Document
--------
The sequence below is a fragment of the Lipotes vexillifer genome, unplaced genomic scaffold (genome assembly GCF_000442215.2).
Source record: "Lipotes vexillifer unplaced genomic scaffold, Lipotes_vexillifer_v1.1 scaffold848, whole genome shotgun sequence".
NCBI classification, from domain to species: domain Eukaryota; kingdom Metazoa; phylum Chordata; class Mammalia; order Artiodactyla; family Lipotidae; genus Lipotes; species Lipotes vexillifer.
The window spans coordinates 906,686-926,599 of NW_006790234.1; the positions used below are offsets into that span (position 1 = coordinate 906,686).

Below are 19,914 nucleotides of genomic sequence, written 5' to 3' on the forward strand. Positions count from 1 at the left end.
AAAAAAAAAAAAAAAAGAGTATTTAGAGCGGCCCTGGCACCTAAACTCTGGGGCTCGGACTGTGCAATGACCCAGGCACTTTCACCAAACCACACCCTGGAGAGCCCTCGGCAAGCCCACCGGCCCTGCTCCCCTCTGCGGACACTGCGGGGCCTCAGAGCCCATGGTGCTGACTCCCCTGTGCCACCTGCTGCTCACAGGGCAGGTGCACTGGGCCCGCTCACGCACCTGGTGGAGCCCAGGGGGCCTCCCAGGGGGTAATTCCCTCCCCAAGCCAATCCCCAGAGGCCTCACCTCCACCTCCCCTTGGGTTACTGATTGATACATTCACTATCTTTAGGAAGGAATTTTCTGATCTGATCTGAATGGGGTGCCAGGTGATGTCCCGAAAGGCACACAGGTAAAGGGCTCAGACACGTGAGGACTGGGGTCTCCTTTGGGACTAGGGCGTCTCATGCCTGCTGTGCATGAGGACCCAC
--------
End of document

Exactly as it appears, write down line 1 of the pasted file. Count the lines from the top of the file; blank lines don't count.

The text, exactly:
The sequence below is a fragment of the Lipotes vexillifer genome, unplaced genomic scaffold (genome assembly GCF_000442215.2).